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With SnowBall canceled again, why does Colorado still not have a large-scale music festival?

SnowBall Music Festival

Ever since I started visiting Denver on an annual basis to attend concerts at the world-famous Red Rocks Amphitheatre, it was easy to see just how important live music was to the state of Colorado. From rock to electronic to hip-hop, there has never been a shortage of shows in The Centennial State, which still boasts one of the best live music scenes in the country today.

Which brings me to yesterday, when a random thought came over me as to when SnowBall Music Festival would be releasing its 2016 lineup. The three-day fest, which I attended from 2011-2013, was forced to cancel its 2015 edition but assured fans that it would be returning in 2016 and specifically to the mountains, where it all started in Avon, Colo.

Yet, after taking a look at SnowBall’s Facebook page, I quickly noticed that no updates had been posted to it since January 2015, when the festival announced that it would not be taking place in 2015. With almost a whole year of no news, it was strange to not see anything by now, so I decided to comment on SnowBall’s last Facebook post, asking when its 2016 lineup might be released.

Snowball Music Festival 2013

Within 30 minutes of posting my comment, the festival released an official statement on their Facebook page, stating that SnowBall had been canceled for a second straight year and would not be returning to the mountains in 2016 after all. The news, of course, didn’t shock me, as I expected at this point it wouldn’t be happening considering that there were no updates on the festival’s social media channels for nearly a year.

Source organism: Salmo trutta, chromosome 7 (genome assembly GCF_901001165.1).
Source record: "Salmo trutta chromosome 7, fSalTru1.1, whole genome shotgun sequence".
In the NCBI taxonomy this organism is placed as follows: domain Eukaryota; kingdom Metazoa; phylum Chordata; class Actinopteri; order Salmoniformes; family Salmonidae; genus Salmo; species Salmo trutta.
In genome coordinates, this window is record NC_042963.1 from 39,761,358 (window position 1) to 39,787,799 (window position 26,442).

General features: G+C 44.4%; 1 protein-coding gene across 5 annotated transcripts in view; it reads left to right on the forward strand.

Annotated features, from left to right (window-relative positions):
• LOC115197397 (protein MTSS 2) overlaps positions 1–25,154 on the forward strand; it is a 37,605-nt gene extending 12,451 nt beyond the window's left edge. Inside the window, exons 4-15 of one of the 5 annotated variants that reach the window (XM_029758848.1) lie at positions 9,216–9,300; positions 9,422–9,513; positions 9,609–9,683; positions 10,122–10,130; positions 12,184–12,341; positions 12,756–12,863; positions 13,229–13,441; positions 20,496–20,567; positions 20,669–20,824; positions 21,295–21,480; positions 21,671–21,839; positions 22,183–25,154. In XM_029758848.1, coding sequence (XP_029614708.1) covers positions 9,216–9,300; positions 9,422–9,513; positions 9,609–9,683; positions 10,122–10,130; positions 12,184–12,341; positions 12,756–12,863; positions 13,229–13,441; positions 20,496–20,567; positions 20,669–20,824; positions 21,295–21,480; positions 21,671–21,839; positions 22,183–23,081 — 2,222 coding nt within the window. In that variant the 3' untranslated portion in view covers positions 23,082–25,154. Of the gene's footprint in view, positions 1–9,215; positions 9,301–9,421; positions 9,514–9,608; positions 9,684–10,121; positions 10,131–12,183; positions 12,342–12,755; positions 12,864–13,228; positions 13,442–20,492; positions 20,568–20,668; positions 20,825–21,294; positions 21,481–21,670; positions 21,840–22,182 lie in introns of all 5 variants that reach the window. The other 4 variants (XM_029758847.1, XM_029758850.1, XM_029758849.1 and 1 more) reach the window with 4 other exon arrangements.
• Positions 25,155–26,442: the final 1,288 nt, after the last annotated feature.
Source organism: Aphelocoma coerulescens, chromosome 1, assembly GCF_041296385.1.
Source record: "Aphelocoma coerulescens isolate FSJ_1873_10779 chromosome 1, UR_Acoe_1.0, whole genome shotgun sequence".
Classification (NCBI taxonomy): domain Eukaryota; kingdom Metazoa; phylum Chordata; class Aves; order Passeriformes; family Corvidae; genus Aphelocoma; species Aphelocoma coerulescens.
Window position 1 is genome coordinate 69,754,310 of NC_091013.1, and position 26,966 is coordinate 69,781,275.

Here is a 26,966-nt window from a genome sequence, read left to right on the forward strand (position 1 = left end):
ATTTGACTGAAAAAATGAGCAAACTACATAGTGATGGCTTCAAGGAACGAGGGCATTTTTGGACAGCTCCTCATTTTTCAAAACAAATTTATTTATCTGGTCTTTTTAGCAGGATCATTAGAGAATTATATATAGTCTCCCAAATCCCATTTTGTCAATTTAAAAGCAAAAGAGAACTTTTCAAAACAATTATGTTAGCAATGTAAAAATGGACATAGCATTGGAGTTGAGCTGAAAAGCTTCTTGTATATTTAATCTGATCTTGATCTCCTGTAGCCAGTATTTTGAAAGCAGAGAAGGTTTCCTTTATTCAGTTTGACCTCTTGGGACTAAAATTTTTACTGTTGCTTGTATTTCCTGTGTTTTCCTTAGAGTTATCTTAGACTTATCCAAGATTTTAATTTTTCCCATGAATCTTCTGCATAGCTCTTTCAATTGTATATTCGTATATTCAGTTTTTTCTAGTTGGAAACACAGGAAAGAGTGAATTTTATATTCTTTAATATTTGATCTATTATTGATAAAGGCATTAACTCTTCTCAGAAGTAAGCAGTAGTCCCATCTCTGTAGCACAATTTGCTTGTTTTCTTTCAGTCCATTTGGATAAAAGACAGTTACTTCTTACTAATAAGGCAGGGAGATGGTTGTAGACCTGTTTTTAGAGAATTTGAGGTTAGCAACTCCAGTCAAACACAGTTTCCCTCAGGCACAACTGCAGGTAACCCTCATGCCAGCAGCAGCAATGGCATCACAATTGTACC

But as I continue to think about the live music landscape in Colorado, it continues to surprise me that the state has yet to host its own large-scale music festival on a year-to-year basis. With comparable U.S. cities like Seattle, Austin, San Francisco and Las Vegas all holding their own unique music festivals, it’s hard to understand why Denver hasn’t jumped on board by now. Add in the fact that AEG Live, which produces the Coachella Valley Music & Arts Festival in conjunction with West Coast concert promoter Goldenvoice each April, is a subsidiary of the Denver-based Anschutz Corporation, and it’s even more perplexing when you stop and think about it.

That’s not to say that Colorado doesn’t have its fair share of music festivals already — Global Dance Festival, Sonic Bloom, ARISE Music Festival and the Telluride Bluegrass Festival are all still in circulation — but none of them feature an eclectic bill of artists that garners national attention like Sasquatch!, Austin City Limits, Outside Lands and Life Is Beautiful all do. Riot Fest, which returned to Denver for its third year last August, is the closest thing Colorado has to a large-scale music festival, except it also throws separate editions in Toronto and Chicago, where the multi-day punk fest was born. In fact, when SnowBall debuted in 2011 with Pretty Lights, Bassnectar and The Flaming Lips serving as its headliners, there was hope among the festival’s organizers and fans that it could eventually develop into something bigger. But with SnowBall’s future looking rather bleak now, it’s unclear whether a large-scale music festival will ever make its home where the columbines grow.

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Comments

  1. Very good – I really enjoyed this

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